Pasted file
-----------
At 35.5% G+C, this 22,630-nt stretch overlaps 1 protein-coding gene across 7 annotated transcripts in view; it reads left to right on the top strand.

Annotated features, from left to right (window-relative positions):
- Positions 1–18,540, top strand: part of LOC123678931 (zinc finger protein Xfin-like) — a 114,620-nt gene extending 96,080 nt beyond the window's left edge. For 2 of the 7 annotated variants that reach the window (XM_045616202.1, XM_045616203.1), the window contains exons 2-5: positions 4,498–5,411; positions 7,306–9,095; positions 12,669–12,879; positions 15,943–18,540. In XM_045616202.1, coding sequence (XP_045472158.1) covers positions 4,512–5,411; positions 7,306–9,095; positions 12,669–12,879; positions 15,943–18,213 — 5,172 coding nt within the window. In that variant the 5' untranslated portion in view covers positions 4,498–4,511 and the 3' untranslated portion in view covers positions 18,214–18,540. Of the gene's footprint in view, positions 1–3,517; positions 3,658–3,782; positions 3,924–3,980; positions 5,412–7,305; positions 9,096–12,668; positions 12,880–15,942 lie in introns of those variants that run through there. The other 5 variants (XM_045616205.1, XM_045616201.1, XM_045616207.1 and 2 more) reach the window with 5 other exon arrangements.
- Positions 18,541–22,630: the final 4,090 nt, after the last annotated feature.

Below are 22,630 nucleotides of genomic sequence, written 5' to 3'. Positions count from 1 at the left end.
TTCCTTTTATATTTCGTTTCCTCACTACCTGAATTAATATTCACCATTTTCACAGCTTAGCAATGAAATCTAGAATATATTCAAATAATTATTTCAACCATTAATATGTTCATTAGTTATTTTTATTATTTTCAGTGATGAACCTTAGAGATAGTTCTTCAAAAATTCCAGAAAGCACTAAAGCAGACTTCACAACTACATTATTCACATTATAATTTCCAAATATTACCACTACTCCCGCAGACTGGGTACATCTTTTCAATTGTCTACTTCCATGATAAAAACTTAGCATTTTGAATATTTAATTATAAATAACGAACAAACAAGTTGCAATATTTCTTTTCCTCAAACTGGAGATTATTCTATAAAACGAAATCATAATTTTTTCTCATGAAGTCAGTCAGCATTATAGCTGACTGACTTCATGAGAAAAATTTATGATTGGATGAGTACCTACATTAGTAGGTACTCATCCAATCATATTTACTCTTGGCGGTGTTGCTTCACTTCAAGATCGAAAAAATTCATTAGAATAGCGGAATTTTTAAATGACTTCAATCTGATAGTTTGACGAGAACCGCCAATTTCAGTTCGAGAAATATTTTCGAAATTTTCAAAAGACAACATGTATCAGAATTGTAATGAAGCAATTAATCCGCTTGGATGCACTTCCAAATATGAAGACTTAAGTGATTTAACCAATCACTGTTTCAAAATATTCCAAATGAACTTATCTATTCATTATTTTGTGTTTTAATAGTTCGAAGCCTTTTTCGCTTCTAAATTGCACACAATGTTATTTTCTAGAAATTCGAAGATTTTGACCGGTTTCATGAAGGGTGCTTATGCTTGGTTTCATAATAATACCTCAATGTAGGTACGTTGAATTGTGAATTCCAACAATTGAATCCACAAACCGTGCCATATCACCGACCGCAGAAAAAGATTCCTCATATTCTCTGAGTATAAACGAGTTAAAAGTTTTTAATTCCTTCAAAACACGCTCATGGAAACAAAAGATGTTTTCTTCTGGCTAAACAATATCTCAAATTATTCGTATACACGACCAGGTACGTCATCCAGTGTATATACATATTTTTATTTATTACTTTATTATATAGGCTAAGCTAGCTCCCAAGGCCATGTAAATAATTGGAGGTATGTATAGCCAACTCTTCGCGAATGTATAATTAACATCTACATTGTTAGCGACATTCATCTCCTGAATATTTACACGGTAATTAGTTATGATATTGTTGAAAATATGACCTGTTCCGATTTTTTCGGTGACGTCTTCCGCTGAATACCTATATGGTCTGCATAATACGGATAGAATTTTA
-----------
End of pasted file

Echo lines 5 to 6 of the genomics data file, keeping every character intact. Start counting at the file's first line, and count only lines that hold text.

Below are 22,630 nucleotides of genomic sequence, written 5' to 3'. Positions count from 1 at the left end.
TTCCTTTTATATTTCGTTTCCTCACTACCTGAATTAATATTCACCATTTTCACAGCTTAGCAATGAAATCTAGAATATATTCAAATAATTATTTCAACCATTAATATGTTCATTAGTTATTTTTATTATTTTCAGTGATGAACCTTAGAGATAGTTCTTCAAAAATTCCAGAAAGCACTAAAGCAGACTTCACAACTACATTATTCACATTATAATTTCCAAATATTACCACTACTCCCGCAGACTGGGTACATCTTTTCAATTGTCTACTTCCATGATAAAAACTTAGCATTTTGAATATTTAATTATAAATAACGAACAAACAAGTTGCAATATTTCTTTTCCTCAAACTGGAGATTATTCTATAAAACGAAATCATAATTTTTTCTCATGAAGTCAGTCAGCATTATAGCTGACTGACTTCATGAGAAAAATTTATGATTGGATGAGTACCTACATTAGTAGGTACTCATCCAATCATATTTACTCTTGGCGGTGTTGCTTCACTTCAAGATCGAAAAAATTCATTAGAATAGCGGAATTTTTAAATGACTTCAATCTGATAGTTTGACGAGAACCGCCAATTTCAGTTCGAGAAATATTTTCGAAATTTTCAAAAGACAACATGTATCAGAATTGTAATGAAGCAATTAATCCGCTTGGATGCACTTCCAAATATGAAGACTTAAGTGATTTAACCAATCACTGTTTCAAAATATTCCAAATGAACTTATCTATTCATTATTTTGTGTTTTAATAGTTCGAAGCCTTTTTCGCTTCTAAATTGCACACAATGTTATTTTCTAGAAATTCGAAGATTTTGACCGGTTTCATGAAGGGTGCTTATGCTTGGTTTCATAATAATACCTCAATGTAGGTACGTTGAATTGTGAATTCCAACAATTGAATCCACAAACCGTGCCATATCACCGACCGCAGAAAAAGATTCCTCATATTCTCTGAGTATAAACGAGTTAAAAGTTTTTAATTCCTTCAAAACACGCTCATGGAAACAAAAGATGTTTTCTTCTGGCTAAACAATATCTCAAATTATTCGTATACACGACCAGGTACGTCATCCAGTGTATATACATATTTTTATTTATTACTTTATTATATAGGCTAAGCTAGCTCCCAAGGCCATGTAAATAATTGGAGGTATGTATAGCCAACTCTTCGCGAATGTATAATTAACATCTACATTGTTAGCGACATTCATCTCCTGAATATTTACACGGTAATTAGTTATGATATTGTTGAAAATATGACCTGTTCCGATTTTTTCGGTGACGTCTTCCGCTGAATACCTATATGGTCTGCATAATACGGATAGAATTTTA